Small businesses boost 2017 economic growth

- January 10, 2017 3 MIN READ

Two recent polls of small business sentiment are painting the Australian small business forecast for 2017 as a time for jobs and growth.

According to the Small Spark survey from Xero – which polled over 340 businesses across Australia and New Zealand – close to half (49 per cent) of Australian small business owners said they were ‘very’ or ‘extremely’ confident of growth in 2017.

The expression of confidence aligns with the current results of the Westpac-Melbourne Institute SME Index, which examines the economic health of Australian small and medium sized businesses. The Q4 index revealed a significant improvement in business confidence, shifting from 95.6 in Q3 2016 to 100.7 in Q4.

Exploring confidence and caution
I truly believe there has never been a better time to start a business. And these trends are a positive place to start from in 2017, but they lead me to ask – what about the other, less-confident, business owners? What does their caution toward 2017 tell us? And how can technology and bigger businesses better support their growth in the year ahead?

Nearly one in three Australian respondents in the Small Spark survey had a neutral outlook – believing their business will remain stagnant. One in five (20 per cent) had a negative outlook for 2017.

Out of this latter group, 15 per cent believe that it will be a ‘tough year ahead’ and 5 per cent say they will struggle to survive in 2017. While it can be hard to deconstruct the factors that help determine business confidence, global events like the US presidential election and Brexit many times play into local SME fears.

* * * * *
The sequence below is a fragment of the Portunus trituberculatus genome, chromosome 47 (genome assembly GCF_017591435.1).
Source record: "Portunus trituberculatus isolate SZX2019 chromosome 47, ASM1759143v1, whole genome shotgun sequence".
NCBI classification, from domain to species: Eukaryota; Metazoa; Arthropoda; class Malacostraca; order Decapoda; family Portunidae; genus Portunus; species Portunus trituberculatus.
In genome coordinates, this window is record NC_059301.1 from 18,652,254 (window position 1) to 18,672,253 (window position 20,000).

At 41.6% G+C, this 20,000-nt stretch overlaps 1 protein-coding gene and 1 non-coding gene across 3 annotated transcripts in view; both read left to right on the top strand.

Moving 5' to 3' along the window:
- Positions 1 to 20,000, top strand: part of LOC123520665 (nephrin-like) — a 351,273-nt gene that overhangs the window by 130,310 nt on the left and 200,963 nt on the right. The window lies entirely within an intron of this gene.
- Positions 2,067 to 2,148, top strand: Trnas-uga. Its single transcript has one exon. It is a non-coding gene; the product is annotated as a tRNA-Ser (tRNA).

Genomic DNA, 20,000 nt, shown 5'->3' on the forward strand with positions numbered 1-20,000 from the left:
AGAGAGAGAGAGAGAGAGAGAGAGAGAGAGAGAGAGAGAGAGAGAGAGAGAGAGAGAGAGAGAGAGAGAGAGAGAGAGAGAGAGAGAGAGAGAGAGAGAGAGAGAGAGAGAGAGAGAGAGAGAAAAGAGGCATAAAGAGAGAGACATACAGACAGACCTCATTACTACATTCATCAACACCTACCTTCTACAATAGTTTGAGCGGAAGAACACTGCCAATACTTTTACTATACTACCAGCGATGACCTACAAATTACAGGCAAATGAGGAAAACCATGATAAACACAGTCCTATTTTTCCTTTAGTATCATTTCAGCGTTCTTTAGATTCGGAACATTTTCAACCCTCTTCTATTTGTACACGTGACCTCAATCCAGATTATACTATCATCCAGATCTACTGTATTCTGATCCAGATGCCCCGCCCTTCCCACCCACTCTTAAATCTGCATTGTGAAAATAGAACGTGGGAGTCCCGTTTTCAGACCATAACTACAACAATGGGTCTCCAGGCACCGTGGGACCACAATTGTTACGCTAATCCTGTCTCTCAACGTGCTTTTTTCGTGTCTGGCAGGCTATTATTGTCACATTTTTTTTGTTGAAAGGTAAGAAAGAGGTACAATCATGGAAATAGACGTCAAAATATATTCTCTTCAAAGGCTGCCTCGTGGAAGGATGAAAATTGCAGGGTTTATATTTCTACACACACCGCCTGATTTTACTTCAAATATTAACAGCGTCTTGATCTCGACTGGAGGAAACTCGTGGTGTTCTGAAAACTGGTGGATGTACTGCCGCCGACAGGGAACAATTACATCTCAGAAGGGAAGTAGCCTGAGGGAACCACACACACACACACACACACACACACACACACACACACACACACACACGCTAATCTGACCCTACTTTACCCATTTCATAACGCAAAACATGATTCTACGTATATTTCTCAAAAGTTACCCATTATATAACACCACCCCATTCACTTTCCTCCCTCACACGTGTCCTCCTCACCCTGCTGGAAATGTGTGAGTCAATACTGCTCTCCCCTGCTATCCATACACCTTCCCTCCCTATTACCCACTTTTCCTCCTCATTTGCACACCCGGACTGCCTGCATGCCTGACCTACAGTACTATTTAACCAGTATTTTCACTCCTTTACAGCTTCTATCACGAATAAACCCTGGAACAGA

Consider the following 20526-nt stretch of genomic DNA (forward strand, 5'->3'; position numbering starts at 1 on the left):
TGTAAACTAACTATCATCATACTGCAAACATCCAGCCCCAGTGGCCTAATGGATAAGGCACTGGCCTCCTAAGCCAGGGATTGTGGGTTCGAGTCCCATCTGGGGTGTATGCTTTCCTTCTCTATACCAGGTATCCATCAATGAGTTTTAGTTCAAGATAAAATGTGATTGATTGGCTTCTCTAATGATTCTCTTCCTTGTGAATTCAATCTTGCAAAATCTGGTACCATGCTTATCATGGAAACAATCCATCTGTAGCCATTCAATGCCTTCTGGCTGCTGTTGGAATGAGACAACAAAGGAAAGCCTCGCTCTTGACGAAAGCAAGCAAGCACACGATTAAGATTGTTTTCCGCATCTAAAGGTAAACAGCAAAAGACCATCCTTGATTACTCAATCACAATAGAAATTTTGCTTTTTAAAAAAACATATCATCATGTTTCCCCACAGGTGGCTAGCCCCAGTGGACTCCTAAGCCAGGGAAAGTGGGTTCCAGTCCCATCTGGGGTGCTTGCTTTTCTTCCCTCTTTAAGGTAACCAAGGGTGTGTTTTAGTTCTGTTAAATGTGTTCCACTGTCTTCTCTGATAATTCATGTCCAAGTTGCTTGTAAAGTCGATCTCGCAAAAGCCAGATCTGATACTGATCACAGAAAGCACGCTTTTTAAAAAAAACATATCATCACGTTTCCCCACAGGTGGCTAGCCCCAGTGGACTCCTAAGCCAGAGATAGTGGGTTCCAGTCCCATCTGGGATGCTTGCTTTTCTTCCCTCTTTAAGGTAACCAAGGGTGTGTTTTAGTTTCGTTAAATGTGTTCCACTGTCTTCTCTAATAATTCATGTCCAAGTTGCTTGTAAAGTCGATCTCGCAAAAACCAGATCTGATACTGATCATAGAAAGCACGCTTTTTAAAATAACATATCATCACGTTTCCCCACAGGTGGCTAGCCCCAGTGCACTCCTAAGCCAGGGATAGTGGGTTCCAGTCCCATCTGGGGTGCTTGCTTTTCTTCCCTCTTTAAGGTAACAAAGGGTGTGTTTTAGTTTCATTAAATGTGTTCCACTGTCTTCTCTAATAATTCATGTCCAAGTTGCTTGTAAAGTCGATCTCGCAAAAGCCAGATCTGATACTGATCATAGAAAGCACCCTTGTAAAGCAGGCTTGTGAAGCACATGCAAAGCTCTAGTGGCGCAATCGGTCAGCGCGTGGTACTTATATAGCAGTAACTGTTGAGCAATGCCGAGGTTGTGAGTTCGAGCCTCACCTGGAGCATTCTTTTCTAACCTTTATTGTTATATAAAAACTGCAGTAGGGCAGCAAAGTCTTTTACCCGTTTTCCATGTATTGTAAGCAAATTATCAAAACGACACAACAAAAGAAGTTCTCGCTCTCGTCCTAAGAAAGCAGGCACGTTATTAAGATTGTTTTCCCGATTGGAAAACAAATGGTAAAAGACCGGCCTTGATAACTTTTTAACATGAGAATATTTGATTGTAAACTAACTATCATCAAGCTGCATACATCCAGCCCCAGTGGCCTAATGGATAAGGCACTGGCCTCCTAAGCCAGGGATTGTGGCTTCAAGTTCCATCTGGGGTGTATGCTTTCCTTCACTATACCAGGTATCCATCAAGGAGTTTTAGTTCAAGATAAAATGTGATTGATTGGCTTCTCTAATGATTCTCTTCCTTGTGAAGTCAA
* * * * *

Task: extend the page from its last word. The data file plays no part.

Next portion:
However, in this regard, I actually believe they should have nothing to fear. The broad nationalistic fervour sweeping around the world and its setbacks for globalisation should be positive for the small business economy. In the redistribution of economic activity, the ultimate in-country enterprise is local small business.

Using technology, small businesses can go in ‘guns blazing’ and really help drive the economy this year. Leveraging the plethora of technology out there, small business can position themselves so that they get paid faster, improve their financial transparency through bank feeds, and obtain access to capital.

Supporting the start-fast business
But what about the small businesses that haven’t yet started? How will they get underway in 2017? The Small Spark survey unearthed some telling statistics around the financial foundations and startup times of small businesses in Australia.

Only two in ten (21 per cent) of small business owners had any form of outside financial help in getting their business off the ground and seventy nine per cent chose to start up on their own – either relying on their own savings (46 per cent of self-starters) or starting on a shoestring (33 per cent).

In terms of planning time, more than one in five (21 per cent) respondents started their business within one month of their initial ‘spark’.

It’s clear that the entrepreneurial spirit burns bright in Australia. Technology can expedite the start of business, often minimising the need for significant initial outlay, and this is something to be encouraged. But technology can – and should – support growth beyond that initial spark of business birth. That’s the only way we can bring long-lasting results back to small businesses, and our economy at large. And it does happen.

Business goals for 2017
Commentary around the Westpac results agrees that self-starters need the right tools to help them stay the course.

“Most SMEs are still reporting lower profitability, even those with an active business strategy for the period ahead. This suggests the main problem now is how to generate more profit from the pick-up,” said Westpac Senior Economist, Matthew Hassan.

Julie Rynski, Westpac’s General Manager of SME Business Bank, has a clear insight of what that means on a practical level.

“The SME Index survey found the top three business goals for SMEs in 2017 are enhancing products and services, hiring new staff and improving accounting systems,” she said.

“It’s clear that businesses are reviewing the past 12 months and making meaningful changes for the year ahead.”

I’ve personally seen the power these type of changes have in transforming a struggling business into one that’s profitable and growing at an accelerated pace. I’m glad people are recognising these as important goals and we should see more excited and confident at the potential in the year ahead. 

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